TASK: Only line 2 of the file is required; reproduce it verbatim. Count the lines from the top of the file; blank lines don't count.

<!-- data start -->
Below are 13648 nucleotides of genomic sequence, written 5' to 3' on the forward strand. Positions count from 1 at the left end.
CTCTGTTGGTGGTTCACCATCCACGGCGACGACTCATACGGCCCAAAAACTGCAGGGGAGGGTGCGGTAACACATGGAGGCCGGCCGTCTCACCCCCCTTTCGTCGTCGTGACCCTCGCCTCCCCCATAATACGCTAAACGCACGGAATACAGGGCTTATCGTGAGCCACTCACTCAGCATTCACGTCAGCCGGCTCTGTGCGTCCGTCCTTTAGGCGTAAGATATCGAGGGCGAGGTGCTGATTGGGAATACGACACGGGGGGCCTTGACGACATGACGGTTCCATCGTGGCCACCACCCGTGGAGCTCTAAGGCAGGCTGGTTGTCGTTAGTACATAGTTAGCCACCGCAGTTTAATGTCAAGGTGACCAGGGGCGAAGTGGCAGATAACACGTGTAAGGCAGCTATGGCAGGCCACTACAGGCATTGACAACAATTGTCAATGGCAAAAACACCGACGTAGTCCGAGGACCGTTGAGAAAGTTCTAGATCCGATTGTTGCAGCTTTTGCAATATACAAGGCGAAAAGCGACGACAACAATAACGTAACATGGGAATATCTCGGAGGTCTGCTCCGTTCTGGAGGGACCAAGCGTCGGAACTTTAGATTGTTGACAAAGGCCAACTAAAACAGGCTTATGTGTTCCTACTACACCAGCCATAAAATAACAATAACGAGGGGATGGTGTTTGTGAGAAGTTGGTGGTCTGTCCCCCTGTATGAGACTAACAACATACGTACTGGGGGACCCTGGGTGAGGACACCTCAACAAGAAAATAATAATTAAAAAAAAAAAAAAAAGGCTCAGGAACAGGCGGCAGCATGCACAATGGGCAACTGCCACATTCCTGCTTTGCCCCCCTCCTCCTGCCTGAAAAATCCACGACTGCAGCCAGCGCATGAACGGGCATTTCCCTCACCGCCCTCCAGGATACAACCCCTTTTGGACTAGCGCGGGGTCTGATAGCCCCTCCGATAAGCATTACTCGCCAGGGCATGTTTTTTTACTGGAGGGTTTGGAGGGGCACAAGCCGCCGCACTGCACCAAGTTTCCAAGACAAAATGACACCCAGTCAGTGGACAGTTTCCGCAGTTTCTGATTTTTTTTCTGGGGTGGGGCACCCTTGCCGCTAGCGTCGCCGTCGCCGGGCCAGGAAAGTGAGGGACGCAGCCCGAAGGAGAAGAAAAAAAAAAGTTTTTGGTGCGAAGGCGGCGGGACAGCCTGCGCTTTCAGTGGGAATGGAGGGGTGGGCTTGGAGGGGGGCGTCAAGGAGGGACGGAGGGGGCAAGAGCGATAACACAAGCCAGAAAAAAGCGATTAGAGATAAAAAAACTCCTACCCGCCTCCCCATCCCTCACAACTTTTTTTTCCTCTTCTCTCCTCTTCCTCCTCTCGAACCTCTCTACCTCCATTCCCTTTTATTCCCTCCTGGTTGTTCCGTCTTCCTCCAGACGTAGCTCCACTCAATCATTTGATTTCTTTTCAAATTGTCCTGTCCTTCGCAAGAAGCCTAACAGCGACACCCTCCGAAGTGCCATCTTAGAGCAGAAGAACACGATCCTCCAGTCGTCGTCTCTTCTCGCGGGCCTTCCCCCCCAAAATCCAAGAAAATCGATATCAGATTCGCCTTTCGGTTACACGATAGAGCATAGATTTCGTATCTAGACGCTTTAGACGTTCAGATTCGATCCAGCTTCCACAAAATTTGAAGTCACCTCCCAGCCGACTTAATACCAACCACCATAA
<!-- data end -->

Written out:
CTCTGTTGGTGGTTCACCATCCACGGCGACGACTCATACGGCCCAAAAACTGCAGGGGAGGGTGCGGTAACACATGGAGGCCGGCCGTCTCACCCCCCTTTCGTCGTCGTGACCCTCGCCTCCCCCATAATACGCTAAACGCACGGAATACAGGGCTTATCGTGAGCCACTCACTCAGCATTCACGTCAGCCGGCTCTGTGCGTCCGTCCTTTAGGCGTAAGATATCGAGGGCGAGGTGCTGATTGGGAATACGACACGGGGGGCCTTGACGACATGACGGTTCCATCGTGGCCACCACCCGTGGAGCTCTAAGGCAGGCTGGTTGTCGTTAGTACATAGTTAGCCACCGCAGTTTAATGTCAAGGTGACCAGGGGCGAAGTGGCAGATAACACGTGTAAGGCAGCTATGGCAGGCCACTACAGGCATTGACAACAATTGTCAATGGCAAAAACACCGACGTAGTCCGAGGACCGTTGAGAAAGTTCTAGATCCGATTGTTGCAGCTTTTGCAATATACAAGGCGAAAAGCGACGACAACAATAACGTAACATGGGAATATCTCGGAGGTCTGCTCCGTTCTGGAGGGACCAAGCGTCGGAACTTTAGATTGTTGACAAAGGCCAACTAAAACAGGCTTATGTGTTCCTACTACACCAGCCATAAAATAACAATAACGAGGGGATGGTGTTTGTGAGAAGTTGGTGGTCTGTCCCCCTGTATGAGACTAACAACATACGTACTGGGGGACCCTGGGTGAGGACACCTCAACAAGAAAATAATAATTAAAAAAAAAAAAAAAAGGCTCAGGAACAGGCGGCAGCATGCACAATGGGCAACTGCCACATTCCTGCTTTGCCCCCCTCCTCCTGCCTGAAAAATCCACGACTGCAGCCAGCGCATGAACGGGCATTTCCCTCACCGCCCTCCAGGATACAACCCCTTTTGGACTAGCGCGGGGTCTGATAGCCCCTCCGATAAGCATTACTCGCCAGGGCATGTTTTTTTACTGGAGGGTTTGGAGGGGCACAAGCCGCCGCACTGCACCAAGTTTCCAAGACAAAATGACACCCAGTCAGTGGACAGTTTCCGCAGTTTCTGATTTTTTTTCTGGGGTGGGGCACCCTTGCCGCTAGCGTCGCCGTCGCCGGGCCAGGAAAGTGAGGGACGCAGCCCGAAGGAGAAGAAAAAAAAAAGTTTTTGGTGCGAAGGCGGCGGGACAGCCTGCGCTTTCAGTGGGAATGGAGGGGTGGGCTTGGAGGGGGGCGTCAAGGAGGGACGGAGGGGGCAAGAGCGATAACACAAGCCAGAAAAAAGCGATTAGAGATAAAAAAACTCCTACCCGCCTCCCCATCCCTCACAACTTTTTTTTCCTCTTCTCTCCTCTTCCTCCTCTCGAACCTCTCTACCTCCATTCCCTTTTATTCCCTCCTGGTTGTTCCGTCTTCCTCCAGACGTAGCTCCACTCAATCATTTGATTTCTTTTCAAATTGTCCTGTCCTTCGCAAGAAGCCTAACAGCGACACCCTCCGAAGTGCCATCTTAGAGCAGAAGAACACGATCCTCCAGTCGTCGTCTCTTCTCGCGGGCCTTCCCCCCCAAAATCCAAGAAAATCGATATCAGATTCGCCTTTCGGTTACACGATAGAGCATAGATTTCGTATCTAGACGCTTTAGACGTTCAGATTCGATCCAGCTTCCACAAAATTTGAAGTCACCTCCCAGCCGACTTAATACCAACCACCATAA